Alzforum sat down with Gillings after the session. A biostatistician, businessman, and consultant to the pharmaceutical industry, Gillings is the founder of the Fortune 500 company Quintiles, the world’s largest biopharmaceutical development and commercial outsourcing firm.
Q: What is your role as World Dementia Envoy?
A: I’m trying to coordinate a variety of efforts throughout the world to accelerate disease modification. Research will get there in the end, but we don’t want to wait 20 or 30 more years. My role is to speed up the process.
Q: It seems a daunting task to essentially coordinate researchers, politicians, and industry around the world to conquer dementia.
A: It is, and one can’t coordinate everything that’s going on in the world. But what you can do is pick out things that need further stimulating, where there’s not enough effort, things that could be accelerated if you invested more. And you can also stimulate more collaboration. I think collaboration is one of the things that is not happening enough.
Q: How will the World Dementia Council accomplish these goals?
A: We’ve boiled everything down into three big priorities. One area is the regulatory environment. We want to change the risk/reward ratio. In dementia, 104 products have been put into clinical trials since 1993 and only three have been approved. We’d like to deploy progressive authorization so that applications for new drugs get a better consideration. I’ve also tried to put a special emphasis on dementia by coining the phrase “life-shattering disease.” It would be wonderful if regulatory agencies recognized this as a category; there might be an elevation of priority as a result of that designation. In terms of finance, we want to get more investment in research. The pharmaceutical industry is one big source, but we want governments to increase their investment. The third area I’m calling big data. We’d like a one-stop shop to access almost all data on dementia to facilitate more open-source collaboration in research, and more access to state-of-the art care for patients.
Q: What has changed since the G8 summit last December?
A: Awareness. It has increased by more than 50 percent, according to market research indicating that people over 50 in the U.K. are now more worried about dementia than cancer. That is amazing. It points to a shift in public perception. This galvanizes the politics. I would also say that David Cameron’s personal involvement has been enormously beneficial, because that automatically raises the profile.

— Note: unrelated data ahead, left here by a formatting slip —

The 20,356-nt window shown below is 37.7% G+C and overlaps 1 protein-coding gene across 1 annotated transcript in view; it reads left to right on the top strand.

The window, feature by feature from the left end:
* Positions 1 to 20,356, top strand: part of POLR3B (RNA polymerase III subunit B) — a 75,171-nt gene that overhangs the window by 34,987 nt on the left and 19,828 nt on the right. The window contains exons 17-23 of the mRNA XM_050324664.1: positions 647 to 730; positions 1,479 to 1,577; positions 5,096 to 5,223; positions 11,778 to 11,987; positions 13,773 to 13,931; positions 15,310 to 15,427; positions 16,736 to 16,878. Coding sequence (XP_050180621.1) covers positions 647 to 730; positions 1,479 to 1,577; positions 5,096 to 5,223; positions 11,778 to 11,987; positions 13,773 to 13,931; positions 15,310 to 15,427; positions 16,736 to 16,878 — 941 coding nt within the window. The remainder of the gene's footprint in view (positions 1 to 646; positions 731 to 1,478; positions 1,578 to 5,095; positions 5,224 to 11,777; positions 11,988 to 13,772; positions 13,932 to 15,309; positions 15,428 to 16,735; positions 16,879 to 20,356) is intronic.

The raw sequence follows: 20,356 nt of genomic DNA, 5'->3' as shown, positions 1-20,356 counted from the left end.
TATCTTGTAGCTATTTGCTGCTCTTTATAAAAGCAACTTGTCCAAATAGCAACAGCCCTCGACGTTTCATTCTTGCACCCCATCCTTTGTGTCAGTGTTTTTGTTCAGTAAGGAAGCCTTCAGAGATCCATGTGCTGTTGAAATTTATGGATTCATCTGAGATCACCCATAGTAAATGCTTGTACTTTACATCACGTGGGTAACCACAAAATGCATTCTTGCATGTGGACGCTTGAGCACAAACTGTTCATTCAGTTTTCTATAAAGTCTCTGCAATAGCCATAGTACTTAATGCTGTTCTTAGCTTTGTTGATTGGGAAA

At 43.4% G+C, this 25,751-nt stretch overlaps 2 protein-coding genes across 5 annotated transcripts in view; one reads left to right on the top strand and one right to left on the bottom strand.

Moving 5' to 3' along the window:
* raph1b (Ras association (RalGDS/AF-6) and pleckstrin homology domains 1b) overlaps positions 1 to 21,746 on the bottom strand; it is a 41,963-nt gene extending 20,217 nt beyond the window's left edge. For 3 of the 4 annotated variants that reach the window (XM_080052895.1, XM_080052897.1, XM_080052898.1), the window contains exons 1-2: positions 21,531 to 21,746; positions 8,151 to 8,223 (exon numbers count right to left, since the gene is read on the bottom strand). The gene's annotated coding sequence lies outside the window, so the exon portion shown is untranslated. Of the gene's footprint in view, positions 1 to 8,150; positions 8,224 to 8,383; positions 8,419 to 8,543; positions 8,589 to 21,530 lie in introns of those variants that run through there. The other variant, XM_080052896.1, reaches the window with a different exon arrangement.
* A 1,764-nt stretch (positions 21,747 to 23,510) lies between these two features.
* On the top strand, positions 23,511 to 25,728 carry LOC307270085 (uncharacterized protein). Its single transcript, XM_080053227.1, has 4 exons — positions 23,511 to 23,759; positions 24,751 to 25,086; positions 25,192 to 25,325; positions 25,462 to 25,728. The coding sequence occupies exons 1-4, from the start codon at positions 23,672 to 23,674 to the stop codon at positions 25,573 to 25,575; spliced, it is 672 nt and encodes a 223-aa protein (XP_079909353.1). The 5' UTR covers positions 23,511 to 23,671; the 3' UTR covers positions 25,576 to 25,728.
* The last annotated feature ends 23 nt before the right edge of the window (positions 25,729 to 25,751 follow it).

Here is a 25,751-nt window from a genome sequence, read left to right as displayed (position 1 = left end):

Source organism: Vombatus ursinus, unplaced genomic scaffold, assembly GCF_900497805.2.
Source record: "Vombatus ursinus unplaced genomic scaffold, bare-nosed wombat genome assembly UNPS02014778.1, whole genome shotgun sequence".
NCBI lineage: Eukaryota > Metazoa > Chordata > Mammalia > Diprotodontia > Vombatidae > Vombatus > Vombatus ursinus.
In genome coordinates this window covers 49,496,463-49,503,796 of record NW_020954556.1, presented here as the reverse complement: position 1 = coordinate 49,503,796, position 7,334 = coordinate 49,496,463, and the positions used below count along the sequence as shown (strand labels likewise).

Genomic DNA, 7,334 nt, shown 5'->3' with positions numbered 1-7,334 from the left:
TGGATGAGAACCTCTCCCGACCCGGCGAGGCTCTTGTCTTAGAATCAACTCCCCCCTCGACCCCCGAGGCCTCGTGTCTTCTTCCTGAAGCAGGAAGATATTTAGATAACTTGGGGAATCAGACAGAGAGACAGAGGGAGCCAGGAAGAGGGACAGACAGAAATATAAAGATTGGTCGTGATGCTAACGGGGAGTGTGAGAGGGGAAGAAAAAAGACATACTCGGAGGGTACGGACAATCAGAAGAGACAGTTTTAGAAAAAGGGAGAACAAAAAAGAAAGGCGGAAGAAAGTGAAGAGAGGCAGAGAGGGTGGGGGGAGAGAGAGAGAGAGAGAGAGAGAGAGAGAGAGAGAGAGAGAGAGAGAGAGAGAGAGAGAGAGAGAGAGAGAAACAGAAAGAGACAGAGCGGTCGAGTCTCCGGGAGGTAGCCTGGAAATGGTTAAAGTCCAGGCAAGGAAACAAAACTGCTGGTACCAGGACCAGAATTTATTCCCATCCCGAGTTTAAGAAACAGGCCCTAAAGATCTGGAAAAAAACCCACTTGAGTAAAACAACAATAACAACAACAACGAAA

Q: What’s the general feeling you perceive from politicians, scientists, and industry leaders facing the dementia challenge?
A: If I judge by these meetings and the legacy event in London, there’s increasing momentum and enthusiasm. With the U.S. setting out its plan in 2012, with the G8 formulating its strategy last December, and these legacy events being held, clearly things are happening. There’s also more funding. All that, I think, is elevating optimism considerably.
Q: Where will the necessary funds come from?
A: A variety of sources. First of all, governments are investing more. But the lion’s share, if this is going to be successful, will come from the pharmaceutical industry. That’s why the risk/reward ratio is critical. I would say that dementia needs at least a tripling of investment to have a hope of getting to our goal. That’s not going to happen overnight, but all this awareness, public perception, and media attention is good.
Q: Have any concrete initiatives or funding resulted from the G8 summit?
A: In the United Kingdom, there’s been an upping of government funding. Alzheimer’s Research U.K. announced their initiative to raise £100 million. David Cameron wrote to the other G7 countries about creating a global charter on dementia. My hope is that an international entity would come out of this, where my role and that of the World Dementia Council would evolve to have its own governance structure and financing, whereby these efforts get continued under a permanent executive leadership.
Q: What does this mean for the average person concerned about a loved one, or who has a family history of dementia?
A: If you’ve had dementia in your family and are concerned about genetic linkages, it would be nice to know we are making progress and that you won’t have to suffer from the same disease. If we can delay dementia onset by five years or more, that would be very substantial to the man on the street.
Q: Thank you for this conversation.
A: It’s important that researchers read and get energized about this.
See Gillings speak at the June 19 legacy event in London here.—Gwyneth Dickey Zakaib